VIENNA -- Washington and its European allies, in a diplomatic coup, are gradually enlisting Chinese support on dealing with Iran and its suspicious nuclear activities, US and European officials said yesterday.
Beijing's backing before a key meeting of the International Atomic Energy Agency today adds additional clout to an ambitious international Iran strategy that has recently seen Russia join the United States and Europeans in pressuring Iran to give up technology that could make nuclear arms.
For months, Iran has relied on Beijing and Moscow to fend off a US-backed push to have it hauled before the UN Security Council. While the United States and Europeans have opted not to lobby for referral at today's meeting of the 35-nation IAEA board, they could resume their efforts at a later board session if they judge that the Russians, Chinese, and other key nations will not stand in their way.
A European official said that ''the Chinese are very, very constructive and on board with the [US]-European position" -- engaging Iran on giving up uranium enrichment, while indirectly keeping the possibility of Security Council action alive.
The official, who spoke on condition of anonymity because the strategy on how to contain Iran is confidential, was summing up a readout of a high-level London meeting Friday.
A US official suggested the United States had started sharing intelligence on Iran's nuclear program with Beijing. While still opposed to Security Council referral, the Chinese were ''moving closer to the European and US position," he said.
The London meeting was attended by US Undersecretary of State Nicholas Burns and senior officials from France, Britain, and Germany, nations that have taken the lead in negotiating with Iran on renouncing its enrichment ambitions.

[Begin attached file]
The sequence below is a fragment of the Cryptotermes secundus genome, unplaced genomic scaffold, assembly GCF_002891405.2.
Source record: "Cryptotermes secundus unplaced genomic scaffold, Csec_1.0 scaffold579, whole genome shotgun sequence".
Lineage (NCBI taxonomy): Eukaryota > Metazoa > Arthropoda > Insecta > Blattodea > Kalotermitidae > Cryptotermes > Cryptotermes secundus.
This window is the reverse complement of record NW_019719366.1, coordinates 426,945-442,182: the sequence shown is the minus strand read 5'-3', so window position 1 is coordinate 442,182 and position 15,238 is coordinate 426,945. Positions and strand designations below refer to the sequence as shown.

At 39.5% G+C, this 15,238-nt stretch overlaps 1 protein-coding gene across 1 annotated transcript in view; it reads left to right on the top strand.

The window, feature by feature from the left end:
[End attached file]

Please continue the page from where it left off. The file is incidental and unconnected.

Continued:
But Burns later acknowledged that the Russians and Chinese were also present, and the diplomats and officials said that South Africa and Brazil also attended.
Those key nonaligned IAEA board members also have opposed past moves to have Iran hauled before the Security Council. Their presence in London suggested a growing willingness on the part of referral opponents to listen to the US-European strategy.
Just a few days earlier, President Bush met with Chinese leaders in Beijing for talks that touched on Iran and other international trouble spots.
The main issue of international concern is Iran's refusal to give up its right to enrichment, which can be used to generate power but also to make weapons-grade material for nuclear warheads. Iran says it wants only to make fuel, but international concern is growing that the program could be misused.
A plan floated in recent weeks foresees moving any Iranian enrichment plan to Russia. There, in theory, Moscow would supervise the process to make sure enrichment is only to fuel levels.
But Iran insists it wants to master the complete fuel cycle domestically. Iranian Foreign Minister Manouchehr Mottaki told reporters in Tehran yesterday that, although his country was willing to resume formal talks with key European powers on its nuclear program, ''naturally we aim to have enrichment on Iran's territory."
Currently, Iran's enrichment program is frozen. But negotiations between Iran and France, Britain and Germany broke off in August after Iran restarted the conversion of raw uranium into the gas that is used as the feed stock in enrichment.